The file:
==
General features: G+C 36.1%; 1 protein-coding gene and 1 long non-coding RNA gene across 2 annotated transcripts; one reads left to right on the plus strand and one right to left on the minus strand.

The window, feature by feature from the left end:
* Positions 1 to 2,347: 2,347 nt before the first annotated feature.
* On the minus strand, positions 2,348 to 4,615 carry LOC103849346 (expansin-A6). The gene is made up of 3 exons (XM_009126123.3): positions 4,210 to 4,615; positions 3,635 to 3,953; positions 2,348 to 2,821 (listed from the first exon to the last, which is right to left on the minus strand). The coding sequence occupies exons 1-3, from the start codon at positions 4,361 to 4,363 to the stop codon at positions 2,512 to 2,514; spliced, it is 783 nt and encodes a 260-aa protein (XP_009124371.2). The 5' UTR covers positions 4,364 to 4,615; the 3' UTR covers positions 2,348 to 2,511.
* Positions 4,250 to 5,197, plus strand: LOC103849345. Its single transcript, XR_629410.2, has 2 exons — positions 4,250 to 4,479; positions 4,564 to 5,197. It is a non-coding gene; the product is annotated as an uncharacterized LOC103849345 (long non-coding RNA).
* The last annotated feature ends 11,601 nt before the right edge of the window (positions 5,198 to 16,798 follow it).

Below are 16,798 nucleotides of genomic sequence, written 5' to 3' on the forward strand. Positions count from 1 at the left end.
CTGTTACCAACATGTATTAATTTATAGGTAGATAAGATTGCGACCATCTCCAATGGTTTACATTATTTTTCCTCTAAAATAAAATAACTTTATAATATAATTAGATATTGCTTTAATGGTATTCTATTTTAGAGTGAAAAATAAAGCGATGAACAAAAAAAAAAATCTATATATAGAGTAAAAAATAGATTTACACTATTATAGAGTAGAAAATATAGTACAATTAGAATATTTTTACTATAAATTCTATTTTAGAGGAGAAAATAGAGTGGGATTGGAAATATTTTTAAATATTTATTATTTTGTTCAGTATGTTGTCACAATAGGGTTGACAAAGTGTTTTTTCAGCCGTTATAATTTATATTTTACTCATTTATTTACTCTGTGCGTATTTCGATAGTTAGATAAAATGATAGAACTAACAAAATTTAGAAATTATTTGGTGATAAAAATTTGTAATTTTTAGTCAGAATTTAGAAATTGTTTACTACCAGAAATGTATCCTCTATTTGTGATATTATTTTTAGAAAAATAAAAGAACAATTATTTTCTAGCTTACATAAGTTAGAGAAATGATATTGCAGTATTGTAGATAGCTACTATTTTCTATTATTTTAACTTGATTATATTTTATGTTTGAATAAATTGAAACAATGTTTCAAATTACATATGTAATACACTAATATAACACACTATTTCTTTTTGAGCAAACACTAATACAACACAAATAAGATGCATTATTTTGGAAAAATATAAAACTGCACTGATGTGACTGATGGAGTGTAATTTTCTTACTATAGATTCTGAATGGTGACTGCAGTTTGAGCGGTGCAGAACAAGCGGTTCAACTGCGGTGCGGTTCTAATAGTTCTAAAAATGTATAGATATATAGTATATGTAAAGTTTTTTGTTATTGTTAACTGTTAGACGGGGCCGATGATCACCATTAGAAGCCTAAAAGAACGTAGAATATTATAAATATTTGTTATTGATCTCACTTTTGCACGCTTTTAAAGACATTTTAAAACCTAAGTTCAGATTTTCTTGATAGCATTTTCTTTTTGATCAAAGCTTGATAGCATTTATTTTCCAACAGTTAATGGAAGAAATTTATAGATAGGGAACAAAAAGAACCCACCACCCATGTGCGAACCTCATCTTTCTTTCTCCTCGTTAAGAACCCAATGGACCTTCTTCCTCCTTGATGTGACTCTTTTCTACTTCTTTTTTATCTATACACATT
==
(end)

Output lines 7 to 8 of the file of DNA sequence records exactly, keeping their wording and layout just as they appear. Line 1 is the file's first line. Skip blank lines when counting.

Below are 16,798 nucleotides of genomic sequence, written 5' to 3' on the forward strand. Positions count from 1 at the left end.
CTGTTACCAACATGTATTAATTTATAGGTAGATAAGATTGCGACCATCTCCAATGGTTTACATTATTTTTCCTCTAAAATAAAATAACTTTATAATATAATTAGATATTGCTTTAATGGTATTCTATTTTAGAGTGAAAAATAAAGCGATGAACAAAAAAAAAAATCTATATATAGAGTAAAAAATAGATTTACACTATTATAGAGTAGAAAATATAGTACAATTAGAATATTTTTACTATAAATTCTATTTTAGAGGAGAAAATAGAGTGGGATTGGAAATATTTTTAAATATTTATTATTTTGTTCAGTATGTTGTCACAATAGGGTTGACAAAGTGTTTTTTCAGCCGTTATAATTTATATTTTACTCATTTATTTACTCTGTGCGTATTTCGATAGTTAGATAAAATGATAGAACTAACAAAATTTAGAAATTATTTGGTGATAAAAATTTGTAATTTTTAGTCAGAATTTAGAAATTGTTTACTACCAGAAATGTATCCTCTATTTGTGATATTATTTTTAGAAAAATAAAAGAACAATTATTTTCTAGCTTACATAAGTTAGAGAAATGATATTGCAGTATTGTAGATAGCTACTATTTTCTATTATTTTAACTTGATTATATTTTATGTTTGAATAAATTGAAACAATGTTTCAAATTACATATGTAATACACTAATATAACACACTATTTCTTTTTGAGCAAACACTAATACAACACAAATAAGATGCATTATTTTGGAAAAATATAAAACTGCACTGATGTGACTGATGGAGTGTAATTTTCTTACTATAGATTCTGAATGGTGACTGCAGTTTGAGCGGTGCAGAACAAGCGGTTCAACTGCGGTGCGGTTCTAATAGTTCTAAAAATGTATAGATATATAGTATATGTAAAGTTTTTTGTTATTGTTAACTGTTAGACGGGGCCGATGATCACCATTAGAAGCCTAAAAGAACGTAGAATATTATAAATATTTGTTATTGATCTCACTTTTGCACGCTTTTAAAGACATTTTAAAACCTAAGTTCAGATTTTCTTGATAGCATTTTCTTTTTGATCAAAGCTTGATAGCATTTATTTTCCAACAGTTAATGGAAGAAATTTATAGATAGGGAACAAAAAGAACCCACCACCCATGTGCGAACCTCATCTTTCTTTCTCCTCGTTAAGAACCCAATGGACCTTCTTCCTCCTTGATGTGACTCTTTTCTACTTCTTTTTTATCTATACACATT